Saint Minas is one of the most revered warriors in Cyprus, alongside figures like St. George, Theodore the Tyro, Demetrius of Thessaloniki and St. Theodore Stratelates. In addition to that, Minas was thought to possess healing powers. Legend has it that during the rule of Emperor Diocletian, the saint was enrolled in the army. When he was ordered to head to Northern Africa together with other warriors to fight local Christians, Minas left the army and moved to the mountains to live alone.

One day Minas came to the city to preach and to condemn paganism, for which he was arrested and sent to jail. There he was subjected to brutal torture for his refusal to return to the practice of paganism. He withstood the beating, but was executed. After his body was burned, Christians took his remains to Alexandria, where they were kept in a church dedicated to the Saint.

Historians are unsure about the exact date when the monastery was founded, but they do know that the first mention of it was made in the Paris Codex of 1562. The only thing that these records do state is that the monastery was established in the 17th century.

The monastery also has a gospel published in Venice in 1606. The gospel includes numerous notes written in the period of 1698-1610 by the monastery’s inhabitants about its everyday life.

In 1727 the Archdiocese of Cyprus had detailed recordings of the monastery’s list of possessions, while the Russian monk and traveler Vasily Grigorovich-Barsky, who visited the retreat in 1734, had described the monastery and the miracle-working icon of St. Minas in his travel diaries. Thanks to these bits and pieces of information, we have substantial documentary evidence about the monastery’s existence during the 16th-18th centuries.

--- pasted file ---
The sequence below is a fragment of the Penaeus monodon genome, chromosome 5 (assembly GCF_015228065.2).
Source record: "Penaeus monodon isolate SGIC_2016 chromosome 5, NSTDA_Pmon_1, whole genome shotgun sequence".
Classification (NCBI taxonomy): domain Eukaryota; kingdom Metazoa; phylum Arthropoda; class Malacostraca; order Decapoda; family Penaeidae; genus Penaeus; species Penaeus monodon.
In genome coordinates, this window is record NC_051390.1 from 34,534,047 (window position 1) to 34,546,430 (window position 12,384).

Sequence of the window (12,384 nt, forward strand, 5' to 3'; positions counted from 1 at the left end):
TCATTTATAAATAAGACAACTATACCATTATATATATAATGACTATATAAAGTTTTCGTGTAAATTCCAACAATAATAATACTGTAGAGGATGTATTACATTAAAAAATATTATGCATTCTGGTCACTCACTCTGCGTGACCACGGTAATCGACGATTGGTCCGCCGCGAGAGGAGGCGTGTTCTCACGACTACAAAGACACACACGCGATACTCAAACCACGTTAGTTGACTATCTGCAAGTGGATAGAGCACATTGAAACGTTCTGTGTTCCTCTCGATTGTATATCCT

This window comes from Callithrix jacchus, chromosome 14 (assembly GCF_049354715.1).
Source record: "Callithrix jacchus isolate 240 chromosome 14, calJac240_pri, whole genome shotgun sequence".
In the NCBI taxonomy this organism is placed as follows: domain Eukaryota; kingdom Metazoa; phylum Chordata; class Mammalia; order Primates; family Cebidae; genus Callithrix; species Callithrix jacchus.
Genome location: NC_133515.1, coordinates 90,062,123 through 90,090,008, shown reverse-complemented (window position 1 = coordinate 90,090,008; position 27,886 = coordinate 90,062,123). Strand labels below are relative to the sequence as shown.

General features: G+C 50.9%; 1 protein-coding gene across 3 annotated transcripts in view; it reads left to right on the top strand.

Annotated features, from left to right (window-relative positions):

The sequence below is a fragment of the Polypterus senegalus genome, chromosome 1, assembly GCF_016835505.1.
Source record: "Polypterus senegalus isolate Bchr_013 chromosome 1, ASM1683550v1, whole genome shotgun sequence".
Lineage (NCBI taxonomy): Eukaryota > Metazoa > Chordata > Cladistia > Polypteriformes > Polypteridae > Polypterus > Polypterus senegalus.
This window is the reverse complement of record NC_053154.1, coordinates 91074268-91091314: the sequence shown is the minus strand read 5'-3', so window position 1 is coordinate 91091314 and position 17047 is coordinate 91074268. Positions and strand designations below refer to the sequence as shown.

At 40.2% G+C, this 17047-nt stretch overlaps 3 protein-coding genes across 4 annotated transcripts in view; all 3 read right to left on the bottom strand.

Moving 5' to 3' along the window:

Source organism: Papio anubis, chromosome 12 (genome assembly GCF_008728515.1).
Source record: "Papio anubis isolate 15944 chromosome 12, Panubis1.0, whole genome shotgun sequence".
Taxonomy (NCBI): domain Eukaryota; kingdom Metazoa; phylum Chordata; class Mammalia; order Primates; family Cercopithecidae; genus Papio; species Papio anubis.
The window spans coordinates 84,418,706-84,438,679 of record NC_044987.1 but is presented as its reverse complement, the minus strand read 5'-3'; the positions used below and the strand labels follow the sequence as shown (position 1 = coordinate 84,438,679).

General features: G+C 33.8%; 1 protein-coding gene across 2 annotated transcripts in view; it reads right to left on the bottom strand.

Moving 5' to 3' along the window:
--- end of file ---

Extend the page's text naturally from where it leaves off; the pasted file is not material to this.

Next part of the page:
At the end of the 19th century an alternative theory about the monastery’s founding had emerged. French archeologist Camille Enlart suggested that the monastery was built in the 15th century by the Dominican Order. Enlart also identified the monastery as that of St. Epiphanius. There is no documentary evidence to support this claim. To the contrary, the fact that the monastery church was erected only in the 18th century — contradicts the archeologist’s claim.

Unfortunately, the icon of St. Minas, which was thought to possess miracle-working powers, has been lost irretrievably.

By the middle of the 18th century things at the almost empty monastery were starting to improve: dilapidated buildings had been restored and a new church had been erected and decorated with fine frescoes and a carved iconostasis. These changes date back to 1754 — a year that is indicated at the southern entrance into the church. Another sign — located on the eastern wall of the church — dates back to 1760 and reveals the fact that during the said period the monastery had its own olive oil processing facility and crafts workshops. These signs indicate that this was a prosperous time for the monastery.

The downfall came following the defeat of the liberation uprising of 1821. The event saw many of the clergy and secular people murdered, while the Archbishop of Cyprus was executed. By 1837 the monastery had become entirely abandoned and its buildings were rented out to farmers.